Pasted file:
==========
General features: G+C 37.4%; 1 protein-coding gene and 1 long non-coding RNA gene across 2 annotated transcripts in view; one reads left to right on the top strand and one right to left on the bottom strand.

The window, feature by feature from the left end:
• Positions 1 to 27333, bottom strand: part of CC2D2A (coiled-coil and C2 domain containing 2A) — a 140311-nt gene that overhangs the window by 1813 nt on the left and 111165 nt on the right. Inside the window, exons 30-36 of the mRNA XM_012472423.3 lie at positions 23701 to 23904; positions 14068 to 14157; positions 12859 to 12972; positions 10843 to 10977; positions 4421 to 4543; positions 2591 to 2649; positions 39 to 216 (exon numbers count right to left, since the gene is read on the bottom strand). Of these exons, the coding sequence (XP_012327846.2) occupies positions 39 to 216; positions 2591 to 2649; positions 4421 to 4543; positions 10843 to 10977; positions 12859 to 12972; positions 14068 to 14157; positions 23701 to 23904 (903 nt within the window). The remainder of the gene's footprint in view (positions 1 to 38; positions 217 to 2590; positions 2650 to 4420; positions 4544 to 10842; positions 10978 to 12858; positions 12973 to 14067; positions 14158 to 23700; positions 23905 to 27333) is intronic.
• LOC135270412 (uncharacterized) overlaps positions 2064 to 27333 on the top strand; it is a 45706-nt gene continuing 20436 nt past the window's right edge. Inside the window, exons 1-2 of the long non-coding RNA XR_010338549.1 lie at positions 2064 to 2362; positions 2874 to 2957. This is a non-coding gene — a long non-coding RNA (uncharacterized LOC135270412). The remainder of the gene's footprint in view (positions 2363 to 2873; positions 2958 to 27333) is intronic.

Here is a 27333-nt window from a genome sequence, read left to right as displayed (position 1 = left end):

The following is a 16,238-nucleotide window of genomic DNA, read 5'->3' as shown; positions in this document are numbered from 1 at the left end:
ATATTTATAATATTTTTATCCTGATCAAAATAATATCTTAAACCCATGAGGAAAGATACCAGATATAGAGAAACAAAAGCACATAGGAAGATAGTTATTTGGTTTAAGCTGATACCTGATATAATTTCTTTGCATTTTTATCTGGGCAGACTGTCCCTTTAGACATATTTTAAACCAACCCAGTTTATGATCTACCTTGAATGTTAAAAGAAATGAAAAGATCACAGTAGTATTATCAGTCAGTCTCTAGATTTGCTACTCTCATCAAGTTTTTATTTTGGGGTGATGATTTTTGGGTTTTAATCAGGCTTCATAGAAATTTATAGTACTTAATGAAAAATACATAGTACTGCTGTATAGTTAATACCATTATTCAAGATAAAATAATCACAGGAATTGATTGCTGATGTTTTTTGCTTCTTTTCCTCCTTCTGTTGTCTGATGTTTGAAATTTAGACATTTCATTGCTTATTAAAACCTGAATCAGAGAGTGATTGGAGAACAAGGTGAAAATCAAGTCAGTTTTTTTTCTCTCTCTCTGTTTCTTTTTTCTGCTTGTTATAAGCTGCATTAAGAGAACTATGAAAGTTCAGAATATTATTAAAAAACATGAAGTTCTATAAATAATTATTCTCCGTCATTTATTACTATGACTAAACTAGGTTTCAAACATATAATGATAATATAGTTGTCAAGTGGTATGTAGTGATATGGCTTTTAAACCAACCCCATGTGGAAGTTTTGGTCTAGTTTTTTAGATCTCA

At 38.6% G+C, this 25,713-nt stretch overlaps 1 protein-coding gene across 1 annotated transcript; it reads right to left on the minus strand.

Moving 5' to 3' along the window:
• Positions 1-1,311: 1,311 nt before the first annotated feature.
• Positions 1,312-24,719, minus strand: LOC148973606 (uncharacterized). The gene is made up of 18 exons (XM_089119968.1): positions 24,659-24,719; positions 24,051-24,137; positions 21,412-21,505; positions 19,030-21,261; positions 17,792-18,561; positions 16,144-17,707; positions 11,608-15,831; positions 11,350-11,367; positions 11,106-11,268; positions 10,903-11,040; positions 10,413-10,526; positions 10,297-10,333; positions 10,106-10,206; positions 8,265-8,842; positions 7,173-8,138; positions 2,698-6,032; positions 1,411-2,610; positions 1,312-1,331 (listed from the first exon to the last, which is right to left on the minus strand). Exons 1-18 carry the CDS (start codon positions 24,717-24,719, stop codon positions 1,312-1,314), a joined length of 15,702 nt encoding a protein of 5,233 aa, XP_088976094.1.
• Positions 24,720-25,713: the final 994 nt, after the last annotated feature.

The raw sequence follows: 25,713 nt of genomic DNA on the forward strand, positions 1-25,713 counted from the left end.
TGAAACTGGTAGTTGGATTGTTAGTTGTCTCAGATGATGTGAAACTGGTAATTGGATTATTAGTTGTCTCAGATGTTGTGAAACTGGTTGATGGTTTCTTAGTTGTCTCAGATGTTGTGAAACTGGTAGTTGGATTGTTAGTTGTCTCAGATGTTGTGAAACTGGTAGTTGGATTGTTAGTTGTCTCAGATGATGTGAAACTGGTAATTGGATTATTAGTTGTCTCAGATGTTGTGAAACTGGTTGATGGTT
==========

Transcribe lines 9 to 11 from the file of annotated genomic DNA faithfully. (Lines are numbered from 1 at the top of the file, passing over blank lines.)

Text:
Moving 5' to 3' along the window:
• Positions 1-1,311: 1,311 nt before the first annotated feature.
• Positions 1,312-24,719, minus strand: LOC148973606 (uncharacterized). The gene is made up of 18 exons (XM_089119968.1): positions 24,659-24,719; positions 24,051-24,137; positions 21,412-21,505; positions 19,030-21,261; positions 17,792-18,561; positions 16,144-17,707; positions 11,608-15,831; positions 11,350-11,367; positions 11,106-11,268; positions 10,903-11,040; positions 10,413-10,526; positions 10,297-10,333; positions 10,106-10,206; positions 8,265-8,842; positions 7,173-8,138; positions 2,698-6,032; positions 1,411-2,610; positions 1,312-1,331 (listed from the first exon to the last, which is right to left on the minus strand). Exons 1-18 carry the CDS (start codon positions 24,717-24,719, stop codon positions 1,312-1,314), a joined length of 15,702 nt encoding a protein of 5,233 aa, XP_088976094.1.